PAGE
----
“These are the heroes who helped end a war”: Commemorate D-Day’s 70th anniversary at HMNS

Today marks the 70th anniversary of D-Day — the Allied invasion of Normandy — which would prove to be a critical moment in defeating the Axis powers of World War II. And we’re doing quite a bit here at HMNS to commemorate the day.

See D-Day: Normandy 1944 in our Giant Screen Theatre

First and foremost, we’re showing the 3D film D-Day: Normandy 1944 in the Wortham Giant Screen Theatre, with additional show times today at  5:00 p.m.6:00 p.m. and 7:00 p.m.

D-Day Normandy 1944 now showing in the Wortham Giant Screen Theatre

D-Day: Normandy 1944 now showing in the Wortham Giant Screen Theatre

Thanks to a generous donation from Gallery Furniture, all military personnel (veterans and active duty) can see D-Day: Normandy 1944 for free, with military I.D. (You can obtain tickets at the HMNS Box Office or Gallery Furniture locations.)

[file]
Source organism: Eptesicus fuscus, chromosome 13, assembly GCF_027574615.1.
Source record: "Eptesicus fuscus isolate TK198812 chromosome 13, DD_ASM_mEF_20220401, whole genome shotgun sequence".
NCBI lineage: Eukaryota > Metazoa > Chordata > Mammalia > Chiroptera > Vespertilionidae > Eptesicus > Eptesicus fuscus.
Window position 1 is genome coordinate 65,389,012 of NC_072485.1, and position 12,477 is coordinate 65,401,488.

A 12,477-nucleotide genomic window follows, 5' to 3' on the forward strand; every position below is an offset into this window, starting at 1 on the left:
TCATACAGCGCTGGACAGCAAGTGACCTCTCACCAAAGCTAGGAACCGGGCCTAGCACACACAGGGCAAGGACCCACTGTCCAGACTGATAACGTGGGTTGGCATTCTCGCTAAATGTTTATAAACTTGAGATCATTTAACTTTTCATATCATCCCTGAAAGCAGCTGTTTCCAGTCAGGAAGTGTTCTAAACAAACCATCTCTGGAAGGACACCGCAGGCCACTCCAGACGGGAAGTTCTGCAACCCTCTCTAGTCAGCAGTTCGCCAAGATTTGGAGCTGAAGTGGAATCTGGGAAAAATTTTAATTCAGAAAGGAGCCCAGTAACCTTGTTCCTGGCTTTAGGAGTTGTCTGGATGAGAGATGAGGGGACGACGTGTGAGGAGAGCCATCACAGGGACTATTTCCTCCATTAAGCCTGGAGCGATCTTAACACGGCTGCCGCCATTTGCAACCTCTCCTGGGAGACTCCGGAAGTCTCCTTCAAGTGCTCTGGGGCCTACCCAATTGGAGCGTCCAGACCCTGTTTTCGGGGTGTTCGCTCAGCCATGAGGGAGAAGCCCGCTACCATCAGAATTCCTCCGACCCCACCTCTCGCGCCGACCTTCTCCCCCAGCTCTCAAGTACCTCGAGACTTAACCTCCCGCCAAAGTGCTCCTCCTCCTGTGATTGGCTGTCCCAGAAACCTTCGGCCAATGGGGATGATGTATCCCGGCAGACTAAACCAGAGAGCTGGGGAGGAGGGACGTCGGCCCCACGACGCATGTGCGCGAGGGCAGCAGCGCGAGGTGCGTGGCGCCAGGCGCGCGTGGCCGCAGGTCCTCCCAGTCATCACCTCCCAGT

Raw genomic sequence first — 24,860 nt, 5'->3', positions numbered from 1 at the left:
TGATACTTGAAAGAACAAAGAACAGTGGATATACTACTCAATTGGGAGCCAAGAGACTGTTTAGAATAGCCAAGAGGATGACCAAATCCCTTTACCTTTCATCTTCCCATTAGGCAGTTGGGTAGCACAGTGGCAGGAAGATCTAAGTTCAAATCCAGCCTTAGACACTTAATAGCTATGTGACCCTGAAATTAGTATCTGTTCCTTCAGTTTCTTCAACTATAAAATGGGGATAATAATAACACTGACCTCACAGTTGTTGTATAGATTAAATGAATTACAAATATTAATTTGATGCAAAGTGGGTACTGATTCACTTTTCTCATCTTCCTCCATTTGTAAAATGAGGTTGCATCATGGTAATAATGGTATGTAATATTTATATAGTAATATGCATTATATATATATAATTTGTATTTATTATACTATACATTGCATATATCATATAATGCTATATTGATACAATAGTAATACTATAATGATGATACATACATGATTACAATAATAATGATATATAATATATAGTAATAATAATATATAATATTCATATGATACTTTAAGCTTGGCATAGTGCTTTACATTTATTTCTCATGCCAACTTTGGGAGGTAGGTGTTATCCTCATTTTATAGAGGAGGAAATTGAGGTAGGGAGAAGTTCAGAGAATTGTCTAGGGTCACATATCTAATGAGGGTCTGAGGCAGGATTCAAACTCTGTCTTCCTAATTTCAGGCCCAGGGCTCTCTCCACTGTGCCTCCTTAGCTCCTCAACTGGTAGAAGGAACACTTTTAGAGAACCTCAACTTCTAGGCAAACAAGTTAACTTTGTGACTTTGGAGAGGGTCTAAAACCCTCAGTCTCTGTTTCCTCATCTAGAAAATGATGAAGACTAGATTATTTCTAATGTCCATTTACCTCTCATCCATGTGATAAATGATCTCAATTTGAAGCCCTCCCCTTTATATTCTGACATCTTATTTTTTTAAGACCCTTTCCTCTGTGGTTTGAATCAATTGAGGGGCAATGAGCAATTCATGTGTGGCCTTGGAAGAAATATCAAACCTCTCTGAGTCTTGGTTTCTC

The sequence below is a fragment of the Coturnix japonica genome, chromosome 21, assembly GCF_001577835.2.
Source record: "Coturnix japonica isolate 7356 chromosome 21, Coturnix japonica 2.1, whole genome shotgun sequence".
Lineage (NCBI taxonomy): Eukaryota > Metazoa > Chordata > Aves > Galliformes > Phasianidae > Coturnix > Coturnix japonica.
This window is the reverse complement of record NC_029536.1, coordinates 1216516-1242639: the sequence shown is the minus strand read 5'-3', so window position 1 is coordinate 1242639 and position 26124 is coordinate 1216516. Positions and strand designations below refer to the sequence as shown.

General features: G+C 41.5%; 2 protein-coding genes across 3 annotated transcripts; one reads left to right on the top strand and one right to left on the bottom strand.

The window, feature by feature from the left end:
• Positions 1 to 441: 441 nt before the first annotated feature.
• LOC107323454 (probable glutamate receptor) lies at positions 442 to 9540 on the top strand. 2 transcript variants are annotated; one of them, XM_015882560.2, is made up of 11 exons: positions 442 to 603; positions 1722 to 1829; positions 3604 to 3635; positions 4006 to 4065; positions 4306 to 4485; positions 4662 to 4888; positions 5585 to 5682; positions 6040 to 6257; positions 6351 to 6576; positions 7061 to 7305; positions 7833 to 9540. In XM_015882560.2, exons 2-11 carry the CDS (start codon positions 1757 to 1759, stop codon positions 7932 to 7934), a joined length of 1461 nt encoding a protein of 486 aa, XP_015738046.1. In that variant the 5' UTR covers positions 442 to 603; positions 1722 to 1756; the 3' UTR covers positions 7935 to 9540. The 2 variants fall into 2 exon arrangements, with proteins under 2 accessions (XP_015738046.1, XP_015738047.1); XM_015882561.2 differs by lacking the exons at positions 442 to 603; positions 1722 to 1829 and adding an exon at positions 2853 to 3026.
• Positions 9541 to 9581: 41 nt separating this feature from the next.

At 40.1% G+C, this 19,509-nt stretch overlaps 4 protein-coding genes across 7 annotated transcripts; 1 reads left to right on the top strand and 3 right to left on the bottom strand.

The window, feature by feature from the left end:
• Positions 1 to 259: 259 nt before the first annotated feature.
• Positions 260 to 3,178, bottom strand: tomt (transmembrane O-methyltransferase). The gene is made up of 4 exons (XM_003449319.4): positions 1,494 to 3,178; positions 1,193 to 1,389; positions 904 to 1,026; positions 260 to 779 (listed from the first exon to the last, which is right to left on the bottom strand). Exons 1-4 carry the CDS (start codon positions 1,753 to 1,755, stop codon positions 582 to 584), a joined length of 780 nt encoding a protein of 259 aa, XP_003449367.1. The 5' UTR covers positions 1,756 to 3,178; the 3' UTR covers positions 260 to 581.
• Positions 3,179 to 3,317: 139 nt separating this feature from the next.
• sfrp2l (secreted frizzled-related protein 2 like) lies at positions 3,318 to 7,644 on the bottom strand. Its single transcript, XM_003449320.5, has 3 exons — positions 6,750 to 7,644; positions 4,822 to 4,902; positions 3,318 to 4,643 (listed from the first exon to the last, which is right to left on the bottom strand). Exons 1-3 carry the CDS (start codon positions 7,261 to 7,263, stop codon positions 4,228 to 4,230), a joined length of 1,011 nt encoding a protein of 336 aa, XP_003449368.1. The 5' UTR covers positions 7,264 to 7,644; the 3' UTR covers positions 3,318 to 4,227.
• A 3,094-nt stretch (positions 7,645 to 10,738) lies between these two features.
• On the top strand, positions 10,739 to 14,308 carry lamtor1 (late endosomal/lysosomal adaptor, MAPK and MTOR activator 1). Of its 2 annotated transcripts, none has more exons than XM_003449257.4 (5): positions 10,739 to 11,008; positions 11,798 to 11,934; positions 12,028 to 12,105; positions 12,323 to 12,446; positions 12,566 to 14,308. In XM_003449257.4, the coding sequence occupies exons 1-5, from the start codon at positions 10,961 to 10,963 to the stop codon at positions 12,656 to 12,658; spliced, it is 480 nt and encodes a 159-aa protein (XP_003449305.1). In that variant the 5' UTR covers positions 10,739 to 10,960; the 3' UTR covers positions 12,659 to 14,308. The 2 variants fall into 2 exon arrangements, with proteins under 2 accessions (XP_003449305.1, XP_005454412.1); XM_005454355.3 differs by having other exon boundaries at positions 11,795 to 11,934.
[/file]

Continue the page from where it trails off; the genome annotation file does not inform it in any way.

We spoke with Jim “Mattress Mack” McIngvale, founder of Gallery Furniture, about the donation. “It’s important to remember the sacrifices [of veterans],” McIngvale said, “It’s just as relevant today as it was 70 years ago to say thank you.”

He considers this donation to be “the least we can do.” McIngvale said, “I am thrilled and excited to be involved with HMNS.”

We’re grateful for Gallery Furniture’s involvement and hope that military personnel from the Houston area will take advantage of this offer, valid through Veteran’s Day in November.

Catch Saving Private Ryan as we kick off our Take Two series on the Giant Screen

To further commemorate D-Day, we’re starting our Take Two series in the Wortham Giant Screen Theatre with a screening of Saving Private Ryan tonight at 8:30 p.m.

Our Battleship Texas exhibit is now on display

To further commemorate the holiday, our Battleship Texas exhibit is also open now. Organized by the Texas Parks and Wildlife Department, this exhibit highlights the history of the Battleship Texas in service to the United States Navy through World War II. It showcases 60 artifacts of the only surviving U.S. Navy vessel to have seen action in both world wars.